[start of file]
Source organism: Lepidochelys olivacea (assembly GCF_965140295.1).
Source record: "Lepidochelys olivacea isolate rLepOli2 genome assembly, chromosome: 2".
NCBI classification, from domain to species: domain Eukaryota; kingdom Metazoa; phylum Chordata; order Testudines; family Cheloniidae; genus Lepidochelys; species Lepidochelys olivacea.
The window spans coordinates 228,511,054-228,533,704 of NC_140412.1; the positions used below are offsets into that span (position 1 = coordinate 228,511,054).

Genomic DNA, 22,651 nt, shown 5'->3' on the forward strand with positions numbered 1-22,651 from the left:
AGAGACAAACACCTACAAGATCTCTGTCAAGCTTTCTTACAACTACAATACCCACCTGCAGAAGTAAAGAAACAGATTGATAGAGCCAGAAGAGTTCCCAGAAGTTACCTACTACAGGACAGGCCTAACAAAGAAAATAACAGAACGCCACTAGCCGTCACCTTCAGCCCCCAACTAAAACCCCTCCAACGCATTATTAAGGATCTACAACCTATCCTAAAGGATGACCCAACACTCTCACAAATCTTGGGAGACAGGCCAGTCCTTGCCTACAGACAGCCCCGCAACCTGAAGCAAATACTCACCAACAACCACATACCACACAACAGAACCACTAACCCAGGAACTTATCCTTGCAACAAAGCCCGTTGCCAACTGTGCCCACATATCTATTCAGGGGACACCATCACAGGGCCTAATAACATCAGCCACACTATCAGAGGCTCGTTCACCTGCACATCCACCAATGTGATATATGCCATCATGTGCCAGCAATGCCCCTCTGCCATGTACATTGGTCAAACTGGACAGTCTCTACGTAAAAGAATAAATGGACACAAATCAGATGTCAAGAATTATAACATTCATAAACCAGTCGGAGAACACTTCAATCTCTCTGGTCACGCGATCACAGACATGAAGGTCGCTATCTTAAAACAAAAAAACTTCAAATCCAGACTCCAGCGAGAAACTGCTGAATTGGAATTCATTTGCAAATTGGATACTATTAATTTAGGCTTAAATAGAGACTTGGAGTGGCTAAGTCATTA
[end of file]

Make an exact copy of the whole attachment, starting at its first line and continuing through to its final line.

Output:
Source organism: Lepidochelys olivacea (assembly GCF_965140295.1).
Source record: "Lepidochelys olivacea isolate rLepOli2 genome assembly, chromosome: 2".
NCBI classification, from domain to species: domain Eukaryota; kingdom Metazoa; phylum Chordata; order Testudines; family Cheloniidae; genus Lepidochelys; species Lepidochelys olivacea.
The window spans coordinates 228,511,054-228,533,704 of NC_140412.1; the positions used below are offsets into that span (position 1 = coordinate 228,511,054).

Genomic DNA, 22,651 nt, shown 5'->3' on the forward strand with positions numbered 1-22,651 from the left:
AGAGACAAACACCTACAAGATCTCTGTCAAGCTTTCTTACAACTACAATACCCACCTGCAGAAGTAAAGAAACAGATTGATAGAGCCAGAAGAGTTCCCAGAAGTTACCTACTACAGGACAGGCCTAACAAAGAAAATAACAGAACGCCACTAGCCGTCACCTTCAGCCCCCAACTAAAACCCCTCCAACGCATTATTAAGGATCTACAACCTATCCTAAAGGATGACCCAACACTCTCACAAATCTTGGGAGACAGGCCAGTCCTTGCCTACAGACAGCCCCGCAACCTGAAGCAAATACTCACCAACAACCACATACCACACAACAGAACCACTAACCCAGGAACTTATCCTTGCAACAAAGCCCGTTGCCAACTGTGCCCACATATCTATTCAGGGGACACCATCACAGGGCCTAATAACATCAGCCACACTATCAGAGGCTCGTTCACCTGCACATCCACCAATGTGATATATGCCATCATGTGCCAGCAATGCCCCTCTGCCATGTACATTGGTCAAACTGGACAGTCTCTACGTAAAAGAATAAATGGACACAAATCAGATGTCAAGAATTATAACATTCATAAACCAGTCGGAGAACACTTCAATCTCTCTGGTCACGCGATCACAGACATGAAGGTCGCTATCTTAAAACAAAAAAACTTCAAATCCAGACTCCAGCGAGAAACTGCTGAATTGGAATTCATTTGCAAATTGGATACTATTAATTTAGGCTTAAATAGAGACTTGGAGTGGCTAAGTCATTA